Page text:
GOD’S CALL AND PROMISE TO ABRAHAM
The first three verses give us the threefold promise of God to Abraham (Abram), and actually this is the hub of the Bible. The rest of Scripture is an unfolding of this threefold promise.
The first of the threefold promise is the land. God says, “I am going to show you a land, and I am going to give it to you.”
The second part of the promise is the nation—”I will make of thee a great nation, and I will bless thee, and make thy name great.” He also promises him, “And I will bless them that bless thee, and curse him that curseth thee.”
The third part of the promise is that He would make him a blessing: “In thee shall all families of the earth be blessed.” This is God’s threefold promise.
Genesis 12:1-3 KJV
 Now the LORD had said unto Abram, Get thee out of thy country, and from thy kindred, and from thy father’s house, unto a land that I will shew thee:
 And I will make of thee a great nation, and I will bless thee, and make thy name great; and thou shalt be a blessing:
 And I will bless them that bless thee, and curse him that curseth thee: and in thee shall all families of the earth be blessed.
Now the LORD had said unto Abram, Get thee out of thy country, and from thy kindred, and from thy father’s house, unto a land that I will shew thee.
- As in the days of Noah, God chooses to break the cycle of rebellion by working through an individual: Abram. He is to leave the post-Babel population centers and journey to a new land of promise.
- As with Noah following the flood (Genesis 9:8–17), Abram’s commission emphasizes God’s ongoing plan to re-create people as a way of preserving a faithful “seed” that will undo the work of Satan (3:15). Also as with Noah, God accomplishes this purpose by entering into a covenant, or contract, with an individual of outstanding faithfulness, someone who will pass the promise through the line of his descendants.
- God’s covenant with Abram is patterned after ancient suzerain-vassal treaties. In these arrangements, a great king declared sovereignty over a weaker subject king and demanded absolute loyalty in exchange for military protection and overall security. The terms of these agreements could be extended across generations, provided that the vassal king’s heirs agreed to fulfill the conditions of obedience. Covenants of this kind were typical of ancient empires such as Egypt and Assyria, which ruled vast regions through local client kings.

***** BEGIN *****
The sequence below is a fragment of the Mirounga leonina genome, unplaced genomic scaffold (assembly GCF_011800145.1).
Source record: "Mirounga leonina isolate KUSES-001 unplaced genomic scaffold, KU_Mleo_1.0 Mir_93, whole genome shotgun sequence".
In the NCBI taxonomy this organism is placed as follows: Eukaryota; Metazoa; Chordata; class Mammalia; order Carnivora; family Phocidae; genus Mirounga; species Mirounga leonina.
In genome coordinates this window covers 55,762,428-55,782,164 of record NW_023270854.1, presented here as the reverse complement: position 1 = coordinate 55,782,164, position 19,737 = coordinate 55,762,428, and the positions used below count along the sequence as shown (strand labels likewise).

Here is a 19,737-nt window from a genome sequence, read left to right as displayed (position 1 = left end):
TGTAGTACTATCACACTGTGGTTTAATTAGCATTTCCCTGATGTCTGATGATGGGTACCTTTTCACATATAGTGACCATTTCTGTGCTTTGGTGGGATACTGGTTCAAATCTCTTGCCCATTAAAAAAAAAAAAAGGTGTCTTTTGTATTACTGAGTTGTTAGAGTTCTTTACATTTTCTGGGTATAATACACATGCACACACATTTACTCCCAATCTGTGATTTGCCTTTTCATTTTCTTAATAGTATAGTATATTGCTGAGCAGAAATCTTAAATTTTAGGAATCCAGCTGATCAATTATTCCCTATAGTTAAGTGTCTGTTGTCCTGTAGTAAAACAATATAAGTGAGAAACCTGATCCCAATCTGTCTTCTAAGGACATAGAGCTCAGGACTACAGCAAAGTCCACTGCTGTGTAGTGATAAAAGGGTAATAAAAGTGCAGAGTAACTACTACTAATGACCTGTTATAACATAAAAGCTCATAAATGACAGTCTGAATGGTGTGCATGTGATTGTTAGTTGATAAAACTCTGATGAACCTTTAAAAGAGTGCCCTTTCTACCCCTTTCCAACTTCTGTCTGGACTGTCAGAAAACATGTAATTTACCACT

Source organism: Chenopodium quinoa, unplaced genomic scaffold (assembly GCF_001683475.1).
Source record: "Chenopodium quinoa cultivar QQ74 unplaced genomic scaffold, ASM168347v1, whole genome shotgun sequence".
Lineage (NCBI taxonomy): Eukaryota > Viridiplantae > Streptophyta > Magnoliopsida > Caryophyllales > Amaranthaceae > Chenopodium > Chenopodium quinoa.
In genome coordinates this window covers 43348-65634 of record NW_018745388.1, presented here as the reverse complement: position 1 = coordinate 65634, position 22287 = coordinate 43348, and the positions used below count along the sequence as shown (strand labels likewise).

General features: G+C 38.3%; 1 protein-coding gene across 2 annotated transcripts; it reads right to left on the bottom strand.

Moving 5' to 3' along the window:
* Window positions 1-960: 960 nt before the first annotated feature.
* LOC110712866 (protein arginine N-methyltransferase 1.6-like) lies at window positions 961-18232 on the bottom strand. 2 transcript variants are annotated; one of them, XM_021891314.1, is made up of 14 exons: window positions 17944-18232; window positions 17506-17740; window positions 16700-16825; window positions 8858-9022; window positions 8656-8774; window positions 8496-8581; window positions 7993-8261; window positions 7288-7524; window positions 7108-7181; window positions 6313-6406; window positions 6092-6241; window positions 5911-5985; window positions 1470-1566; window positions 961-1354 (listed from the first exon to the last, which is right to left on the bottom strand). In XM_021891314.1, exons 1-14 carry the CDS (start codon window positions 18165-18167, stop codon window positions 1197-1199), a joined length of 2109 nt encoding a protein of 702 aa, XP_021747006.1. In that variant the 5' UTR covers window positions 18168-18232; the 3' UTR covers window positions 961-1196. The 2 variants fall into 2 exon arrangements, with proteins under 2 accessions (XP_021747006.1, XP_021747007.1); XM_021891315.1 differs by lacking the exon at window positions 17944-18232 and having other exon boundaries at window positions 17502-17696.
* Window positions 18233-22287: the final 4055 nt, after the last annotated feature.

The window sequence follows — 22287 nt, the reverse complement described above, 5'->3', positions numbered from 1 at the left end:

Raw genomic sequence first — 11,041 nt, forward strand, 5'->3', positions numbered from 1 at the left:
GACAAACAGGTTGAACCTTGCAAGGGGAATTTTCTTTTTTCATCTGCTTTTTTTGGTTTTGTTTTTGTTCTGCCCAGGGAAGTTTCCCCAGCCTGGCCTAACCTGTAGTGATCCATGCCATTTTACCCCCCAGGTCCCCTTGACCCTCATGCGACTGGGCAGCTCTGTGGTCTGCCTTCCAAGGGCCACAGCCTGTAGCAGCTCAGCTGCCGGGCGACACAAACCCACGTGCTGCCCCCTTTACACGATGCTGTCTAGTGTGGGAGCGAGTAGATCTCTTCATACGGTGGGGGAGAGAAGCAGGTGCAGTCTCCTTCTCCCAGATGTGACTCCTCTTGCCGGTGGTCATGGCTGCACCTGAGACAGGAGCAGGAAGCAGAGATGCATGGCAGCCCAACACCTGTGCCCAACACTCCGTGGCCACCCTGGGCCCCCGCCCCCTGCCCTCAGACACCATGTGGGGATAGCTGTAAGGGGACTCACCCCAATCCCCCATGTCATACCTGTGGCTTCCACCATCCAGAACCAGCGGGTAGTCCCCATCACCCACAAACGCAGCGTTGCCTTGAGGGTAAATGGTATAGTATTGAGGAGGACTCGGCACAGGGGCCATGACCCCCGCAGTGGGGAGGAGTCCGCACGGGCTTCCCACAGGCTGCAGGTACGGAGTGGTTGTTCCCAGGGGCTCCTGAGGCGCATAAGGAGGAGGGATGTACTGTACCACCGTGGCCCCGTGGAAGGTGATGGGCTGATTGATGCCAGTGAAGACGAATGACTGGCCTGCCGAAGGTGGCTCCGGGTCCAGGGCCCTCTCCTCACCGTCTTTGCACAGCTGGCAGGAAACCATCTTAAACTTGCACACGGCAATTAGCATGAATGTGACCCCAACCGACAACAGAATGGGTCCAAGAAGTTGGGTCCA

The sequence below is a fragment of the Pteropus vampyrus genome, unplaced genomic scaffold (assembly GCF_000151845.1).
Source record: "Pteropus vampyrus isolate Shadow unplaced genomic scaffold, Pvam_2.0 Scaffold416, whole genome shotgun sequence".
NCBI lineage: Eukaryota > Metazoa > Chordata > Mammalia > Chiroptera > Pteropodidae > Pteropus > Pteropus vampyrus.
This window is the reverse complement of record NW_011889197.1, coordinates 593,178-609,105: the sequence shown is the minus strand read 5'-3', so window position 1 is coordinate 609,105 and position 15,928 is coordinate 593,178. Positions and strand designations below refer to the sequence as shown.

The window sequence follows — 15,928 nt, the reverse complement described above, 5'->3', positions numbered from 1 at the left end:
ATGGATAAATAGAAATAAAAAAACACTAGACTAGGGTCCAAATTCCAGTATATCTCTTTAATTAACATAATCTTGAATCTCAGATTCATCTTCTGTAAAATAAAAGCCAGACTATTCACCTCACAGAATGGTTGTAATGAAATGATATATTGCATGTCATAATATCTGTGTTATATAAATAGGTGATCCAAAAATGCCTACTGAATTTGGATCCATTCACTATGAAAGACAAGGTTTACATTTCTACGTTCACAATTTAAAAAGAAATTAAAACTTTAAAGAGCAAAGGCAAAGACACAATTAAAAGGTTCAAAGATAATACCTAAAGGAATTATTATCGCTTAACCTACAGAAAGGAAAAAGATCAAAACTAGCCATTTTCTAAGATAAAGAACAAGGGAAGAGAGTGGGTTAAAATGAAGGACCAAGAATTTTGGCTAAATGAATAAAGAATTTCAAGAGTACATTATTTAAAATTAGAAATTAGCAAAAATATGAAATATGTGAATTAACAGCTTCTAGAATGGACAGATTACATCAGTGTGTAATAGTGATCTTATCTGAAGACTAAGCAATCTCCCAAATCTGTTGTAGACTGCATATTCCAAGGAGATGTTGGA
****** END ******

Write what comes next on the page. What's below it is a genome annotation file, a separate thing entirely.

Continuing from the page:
- In the present case, the supreme sovereign, God, offers a local tribal leader, Abram, blessings in exchange for obedience to God’s unilateral terms. These terms in the verse before us are that Abram must leave everything—including his country, his kindred (ethnic/tribal group), and even some of his more immediate relatives (his father’s house)—and undertake a journey to an unspecified location. God’s terms suggest that this is a permanent migration; there is no indication that Abram will ever return to his homeland.
And I will make of thee a great nation, and I will bless thee, and make thy name great; and thou shalt be a blessing.
- God continues by stating the benefits of the covenant. First, the promise that God will produce through Abram a great nation means that Abram will have many descendants. Moreover, they will form a distinct and influential people group (see also Genesis 15:5; 17:2–4). This aspect of God’s promise is notable in that Abram’s wife, Sarai, has been unable to conceive children to this point in time (11:30). This problem will become a driving theme in Abram’s story (15:1–8; 16:1–6; 17:15–18; 18:9–15).
- The benefits of the covenant require supernatural intervention, a reality that will further demonstrate God’s power to fulfill His plans and purposes. The term great nation further implies what will be stated explicitly later: Abram is leaving his current homeland to occupy a new territory, Canaan, which will belong to his descendants (Genesis 12:7; 13:14–17; 15:7; 17:8).
- The remaining benefits to Abram emerge from the first. I will bless thee stresses the divine protection Abram will enjoy as he travels and as his influence expands. Further, even though he has no children as of yet, the size of Abram’s clan will expand his reputation and renown (thy name great) dramatically.
- Abram and his descendants will also bless others, not only in the political and economic sense but also, and more particularly, through their witness to the faithfulness of the one true God.
And I will bless them that bless thee, and curse him that curseth thee: and in thee shall all families of the earth be blessed.
- More benefits that will proceed from God’s covenant are revealed. The first implies that God will relate to other nations as those nations choose to relate to the nation that is to come from Abram. Those who ally themselves with God’s people will be rewarded for doing so, but those who stand in opposition will be fighting against God. Such language is again typical of suzerain treaties, where the great king pledges to send aid and military support to defend the vassal king’s homeland.
- Another benefit reflects God’s ultimate purpose: all people groups will ultimately be blessed somehow. What is unknown to Abram is known to us: that blessing is Christ (see Acts 3:25, 26; Galatians 3:8). Abram’s descendants will thus serve to fulfill God’s original plan to create a world that Satan cannot destroy (Genesis 3:15; 6:18; 9:1, 9).
I hope that you have really enjoyed this post,
Please Leave All Comments in the Comment Box Below ↓